The Hornet's about to face down the king of organized crime in Chicago. This is everything he's worked towards in his first year - what's going through Britt Reid's mind right now?â€¨This entire enterprise has left Britt feeling that he is, indeed, fighting the good fight and doing the right thing, but it's left him with the firm realization that, if he messes up, things are going to be even worse than before. If he gets killed or his identity uncovered...think of it, the Daily Sentinel will probably crumble and that last bastion of resistance will be swept away by the forces of corruption. It's a heavy responsibility and Britt knows he's gotta make sure that never happens. But then again, neither he nor Kato have ever come up against someone like The Scourge.â€¨What kinds of surprises does Caruso have in store for the Green Hornet? What's the villain's emotion level headed into the final battle?â€¨Obviously, Caruso's nerves are on edge, but he's also an arrogant fat-cat. He's pretty confident that his headquarters in the Imperial Hotel is fairly impregnable. But then again, he's underestimated the Hornet at almost every turn!â€¨â€¨By the same token, what kinds of surprises does the Hornet have for Caruso?
Well, I don't want to reveal too much here, but I spent some time trying to figure out a way that Britt would face this final confrontation via both his crime-fighting avenues. When he decided that he needed to forge his masked identity and his clandestine crusade, he didn't utterly abandon the Daily Sentinel and its effectiveness at spotlighting and uncovering criminal corruption. In fact, that's the way he would have preferred to address that cause, simply taking over his father's purpose and role as publisher. Still, circumstances and Kato's childhood training provided him with another option, but I felt that, from a narrative sense, it was important that the he continue his fight from both directions. I wanted to show that he's effective asÂ bothÂ the masked vigilante and as a newspaperman.
Will the downfall of Caruso actually spell the end of organized crime in Chicago, or is this just another stepping stone in Britt Reid's war on crime?â€¨Ha! Does that reallyÂ needÂ an answer? Is crimeÂ everÂ really "defeated?" Certainly, Britt has a distinct goal in mind at this early stage in his career -- bringing down the big boss, Skid Caruso. But we've already seen that there are plenty of other gangsters around. If Skid goes down, well, nature abhors a vacuum, yes?â€¨There have been so many major moments so far in the series - which would you say so far has been your favorite?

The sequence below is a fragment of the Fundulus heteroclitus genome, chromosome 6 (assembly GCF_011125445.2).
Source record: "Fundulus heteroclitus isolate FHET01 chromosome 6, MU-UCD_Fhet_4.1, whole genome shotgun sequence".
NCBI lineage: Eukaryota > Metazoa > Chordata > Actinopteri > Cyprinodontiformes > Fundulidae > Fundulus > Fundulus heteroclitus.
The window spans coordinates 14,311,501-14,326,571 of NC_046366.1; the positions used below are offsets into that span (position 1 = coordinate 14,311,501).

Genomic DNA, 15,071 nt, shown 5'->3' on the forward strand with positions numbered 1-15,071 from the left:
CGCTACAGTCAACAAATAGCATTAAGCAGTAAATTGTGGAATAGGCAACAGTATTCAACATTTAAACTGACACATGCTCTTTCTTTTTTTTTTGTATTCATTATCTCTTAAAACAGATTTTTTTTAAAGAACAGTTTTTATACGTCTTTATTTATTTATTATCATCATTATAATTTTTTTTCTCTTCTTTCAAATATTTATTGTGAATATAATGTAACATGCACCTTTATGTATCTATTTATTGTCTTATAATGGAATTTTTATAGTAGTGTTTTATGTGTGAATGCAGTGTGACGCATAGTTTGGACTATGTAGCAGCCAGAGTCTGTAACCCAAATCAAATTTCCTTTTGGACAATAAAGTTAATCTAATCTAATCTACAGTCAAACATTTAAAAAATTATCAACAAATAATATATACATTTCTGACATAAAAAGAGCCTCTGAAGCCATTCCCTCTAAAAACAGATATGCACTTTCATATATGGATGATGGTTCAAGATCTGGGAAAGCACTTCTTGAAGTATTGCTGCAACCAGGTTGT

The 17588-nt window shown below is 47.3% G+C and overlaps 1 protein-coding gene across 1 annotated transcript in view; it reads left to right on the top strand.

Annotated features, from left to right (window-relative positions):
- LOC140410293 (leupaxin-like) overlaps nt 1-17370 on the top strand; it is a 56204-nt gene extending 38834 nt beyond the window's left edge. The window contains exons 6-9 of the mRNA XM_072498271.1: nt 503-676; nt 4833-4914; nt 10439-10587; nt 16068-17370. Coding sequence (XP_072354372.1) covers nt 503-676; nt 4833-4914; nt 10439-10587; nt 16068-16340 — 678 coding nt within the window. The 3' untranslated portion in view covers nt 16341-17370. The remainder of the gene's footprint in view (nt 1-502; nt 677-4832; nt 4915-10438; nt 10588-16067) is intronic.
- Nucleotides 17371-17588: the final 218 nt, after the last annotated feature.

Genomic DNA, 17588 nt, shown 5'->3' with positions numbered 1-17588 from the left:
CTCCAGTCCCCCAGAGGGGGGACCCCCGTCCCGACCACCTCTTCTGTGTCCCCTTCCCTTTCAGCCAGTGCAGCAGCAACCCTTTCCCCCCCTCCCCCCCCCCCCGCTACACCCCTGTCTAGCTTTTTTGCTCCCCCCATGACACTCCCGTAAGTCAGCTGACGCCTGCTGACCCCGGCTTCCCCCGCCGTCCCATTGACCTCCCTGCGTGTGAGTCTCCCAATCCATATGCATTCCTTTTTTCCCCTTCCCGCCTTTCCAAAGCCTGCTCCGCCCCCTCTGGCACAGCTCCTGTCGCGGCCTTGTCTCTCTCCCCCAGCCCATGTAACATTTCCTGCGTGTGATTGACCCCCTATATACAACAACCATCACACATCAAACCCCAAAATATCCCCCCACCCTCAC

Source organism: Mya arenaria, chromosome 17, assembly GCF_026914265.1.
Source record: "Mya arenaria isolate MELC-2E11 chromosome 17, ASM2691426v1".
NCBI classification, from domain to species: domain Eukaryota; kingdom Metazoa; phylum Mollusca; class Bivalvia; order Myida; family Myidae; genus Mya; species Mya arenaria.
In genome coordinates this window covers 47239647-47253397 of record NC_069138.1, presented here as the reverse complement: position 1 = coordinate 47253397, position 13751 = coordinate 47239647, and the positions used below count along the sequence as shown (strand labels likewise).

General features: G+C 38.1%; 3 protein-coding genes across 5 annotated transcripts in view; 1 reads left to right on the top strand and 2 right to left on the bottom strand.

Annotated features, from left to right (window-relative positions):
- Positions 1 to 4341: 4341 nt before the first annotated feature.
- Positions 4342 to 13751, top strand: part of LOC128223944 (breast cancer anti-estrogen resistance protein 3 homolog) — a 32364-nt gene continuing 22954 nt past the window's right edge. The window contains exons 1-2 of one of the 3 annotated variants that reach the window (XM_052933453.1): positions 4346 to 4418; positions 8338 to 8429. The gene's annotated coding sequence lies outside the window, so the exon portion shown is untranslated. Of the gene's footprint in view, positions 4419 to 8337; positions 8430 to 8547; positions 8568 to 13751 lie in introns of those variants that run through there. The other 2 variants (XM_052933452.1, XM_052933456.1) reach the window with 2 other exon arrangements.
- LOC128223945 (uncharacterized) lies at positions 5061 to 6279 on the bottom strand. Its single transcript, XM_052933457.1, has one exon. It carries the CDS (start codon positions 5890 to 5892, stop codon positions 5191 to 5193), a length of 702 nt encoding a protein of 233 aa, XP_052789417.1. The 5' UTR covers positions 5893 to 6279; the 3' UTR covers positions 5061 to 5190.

I thought the opening sequences worked well in an iconic sense for both characters; Britt's father explaining the deadly sting of a green hornet and Kato's father training him to be a samurai. I also liked that I was able to weave their first meeting into an actual historic event, the Nanking Massacre.Â I like the fact that Kato has a much more expanded role in my version of the characters' origins; it's Kato who actually suggests they continue their fight "from the shadows." Beyond that, every time the two of them appeared onstage in their costumes has just been a blast. It's no secret that I love, love, love this sort of pulp-inspired drama and having these two prime examples of the "masked avenger" motif at my disposal is a total joy. Of course, Aaron Campbell just draws them both so amazingly cool as well! Lastly, the sequence I mentioned earlier -- wherein our heroes come up against a really monstrous opponent, The Scourge -- is pretty damn exciting!â€¨While we can't know for sure whether Britt succeeds in his mission to defeat Caruso until the actual issue hits stores, can you give us any ideas as to what's in store next for the Green Hornet? What about the next big villain? Is there anybody that decides to set the hero square in their sights?â€¨I'm afraid you're gonna have to redirect these questions since issue #12 marks the end of my run on the series. I signed on for "Year One" -- twelve issues that would re-imagine the origins and redefine the characters of the Green Hornet and Kato -- and I've been very happy with what Aaron and I were able to achieve in that regard. But the further adventures of the original GH are going to be handled by Jai Nitz, writer of the Dynamite spin-off series, "Kato: Origins." Obviously, Jai's already had some experience with both Britt and KatoÂ andÂ with the time frame of our series, so he's a perfect choice to carry on the narrative here. I didn't want to have to too much influence of what Jai planned to do -- he's perfectly capable writer -- but I did send a few notes concerning some things I had set or alluded to in the course of our initial twelve issue run. I'm anxious to see what he's next got in store for our heroes!â€¨I'm sure you've been asked this a number of times already, but what did you think of the Green Hornet film?â€¨Believe it or not, I haven't seen it yet! My schedule was already fairly booked on its opening weekend and I just haven't had a chance during to week to slip out and catch it. The reviews I've read have been fairly positive though, so it sounds like it'll be fun. I mean, its the Green Hornet and Kato kicking ass! What's not to love?!